Sunday, October 20, 2013

15-Year-Old Teen [Nymphet] Kidnapped for Vatican Sex Parties?

I went to the Theater for the New City in the East Village to see Mario Fratti's The Vatican Knows. The play is loosely based on the 2012 New York Times (May 14, 2012) article about the kidnapping of 15-year-old Emanuela Orlandi. 

Emanuela Orlandi

According to Times article, there are three theories about what happened to Emanuela:

1. One theory has it that she was kidnapped on the orders of an American archbishop, Paul C. Marcinkus [d. 2006], a former president of the Vatican bank who was linked to a major Italian banking scandal in the 1980s.

2. Others cite an anonymous phone call the Vatican received weeks after Emanuela’s disappearance, demanding the release of Mehmet Ali Agca, the [alleged Islamic extremist] gunman who shot Pope John Paul II in St. Peter’s Square in 1981, in exchange for her release.

3. Lastly, in 2005, an anonymous phone call to a television program implied that Emanuela had been kidnapped as a favor to Cardinal Ugo Poletti [d. 1997], who in 1983 was the vicar general of Rome. The caller also mentioned that Emanuela's kidnapping could have been related to the Italian mafia. (The BBC (14 May 2012) reported that the girlfriend of Enrico De Pedis, an Italian gangster, claimed that De Pedis kidnapped Emanuela in an effort to extort money from the Vatican.)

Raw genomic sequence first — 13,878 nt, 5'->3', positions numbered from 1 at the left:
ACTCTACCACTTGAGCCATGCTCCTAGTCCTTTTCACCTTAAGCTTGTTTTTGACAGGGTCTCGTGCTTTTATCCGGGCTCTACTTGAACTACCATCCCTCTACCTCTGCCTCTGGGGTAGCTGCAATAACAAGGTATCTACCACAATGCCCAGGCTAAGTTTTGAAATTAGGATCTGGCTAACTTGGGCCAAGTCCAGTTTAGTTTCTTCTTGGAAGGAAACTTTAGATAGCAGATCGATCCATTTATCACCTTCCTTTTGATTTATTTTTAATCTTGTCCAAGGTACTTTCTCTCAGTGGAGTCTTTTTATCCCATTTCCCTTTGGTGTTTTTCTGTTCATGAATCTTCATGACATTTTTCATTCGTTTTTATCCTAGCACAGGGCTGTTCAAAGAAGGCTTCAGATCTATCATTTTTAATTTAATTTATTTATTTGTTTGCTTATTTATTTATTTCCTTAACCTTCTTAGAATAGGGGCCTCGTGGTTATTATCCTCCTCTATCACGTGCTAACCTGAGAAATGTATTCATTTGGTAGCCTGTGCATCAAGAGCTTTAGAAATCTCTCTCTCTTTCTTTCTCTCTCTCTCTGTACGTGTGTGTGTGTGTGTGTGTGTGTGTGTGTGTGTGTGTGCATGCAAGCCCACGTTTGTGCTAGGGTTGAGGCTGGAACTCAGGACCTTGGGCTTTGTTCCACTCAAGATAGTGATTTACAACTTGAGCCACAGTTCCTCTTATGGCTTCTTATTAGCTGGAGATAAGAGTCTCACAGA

The Vatican Knows...

Approximately a week after the Times' article was published, another shocking theory was published in The Telegraph (22 May 2012). In The Telegraph, Father Gabriele Amorth, the Vatican's 85-year-old chief exorcist, confessed that 15-year-old Emanuela was kidnapped, forced to participated in Vatican sex parties and was then killed and discarded.

Father Amorth said, "This was a crime with a sexual motive. Parties were organised, with a Vatican gendarme acting as the 'recruiter' of the girls. The network involved diplomatic personnel from a foreign embassy to the Holy See. I believe Emanuela ended up a victim of this circle."

Surprisingly, Fratti's play only covered one of the theories, which was, unsurprisingly, the Muslim terrorist theory.

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